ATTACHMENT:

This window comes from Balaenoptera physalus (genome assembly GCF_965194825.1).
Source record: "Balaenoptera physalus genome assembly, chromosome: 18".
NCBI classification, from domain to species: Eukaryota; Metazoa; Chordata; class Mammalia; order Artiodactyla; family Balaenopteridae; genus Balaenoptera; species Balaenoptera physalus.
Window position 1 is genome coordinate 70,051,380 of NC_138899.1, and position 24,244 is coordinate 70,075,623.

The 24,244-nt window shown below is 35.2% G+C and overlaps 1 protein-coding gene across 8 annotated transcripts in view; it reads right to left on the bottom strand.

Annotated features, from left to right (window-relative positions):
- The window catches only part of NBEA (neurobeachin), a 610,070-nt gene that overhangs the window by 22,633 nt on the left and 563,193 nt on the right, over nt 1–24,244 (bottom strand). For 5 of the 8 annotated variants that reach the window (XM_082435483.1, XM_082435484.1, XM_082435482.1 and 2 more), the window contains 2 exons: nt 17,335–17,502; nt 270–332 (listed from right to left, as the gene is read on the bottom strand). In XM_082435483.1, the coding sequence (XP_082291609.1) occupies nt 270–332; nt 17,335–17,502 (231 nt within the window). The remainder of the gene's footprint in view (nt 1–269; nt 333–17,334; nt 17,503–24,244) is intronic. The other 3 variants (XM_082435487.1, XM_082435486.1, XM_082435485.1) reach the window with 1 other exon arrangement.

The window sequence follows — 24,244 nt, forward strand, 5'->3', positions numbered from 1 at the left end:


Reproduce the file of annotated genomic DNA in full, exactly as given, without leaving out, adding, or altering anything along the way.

This window comes from Balaenoptera physalus (genome assembly GCF_965194825.1).
Source record: "Balaenoptera physalus genome assembly, chromosome: 18".
NCBI classification, from domain to species: Eukaryota; Metazoa; Chordata; class Mammalia; order Artiodactyla; family Balaenopteridae; genus Balaenoptera; species Balaenoptera physalus.
Window position 1 is genome coordinate 70,051,380 of NC_138899.1, and position 24,244 is coordinate 70,075,623.

The 24,244-nt window shown below is 35.2% G+C and overlaps 1 protein-coding gene across 8 annotated transcripts in view; it reads right to left on the bottom strand.

Annotated features, from left to right (window-relative positions):
- The window catches only part of NBEA (neurobeachin), a 610,070-nt gene that overhangs the window by 22,633 nt on the left and 563,193 nt on the right, over nt 1–24,244 (bottom strand). For 5 of the 8 annotated variants that reach the window (XM_082435483.1, XM_082435484.1, XM_082435482.1 and 2 more), the window contains 2 exons: nt 17,335–17,502; nt 270–332 (listed from right to left, as the gene is read on the bottom strand). In XM_082435483.1, the coding sequence (XP_082291609.1) occupies nt 270–332; nt 17,335–17,502 (231 nt within the window). The remainder of the gene's footprint in view (nt 1–269; nt 333–17,334; nt 17,503–24,244) is intronic. The other 3 variants (XM_082435487.1, XM_082435486.1, XM_082435485.1) reach the window with 1 other exon arrangement.

The window sequence follows — 24,244 nt, forward strand, 5'->3', positions numbered from 1 at the left end: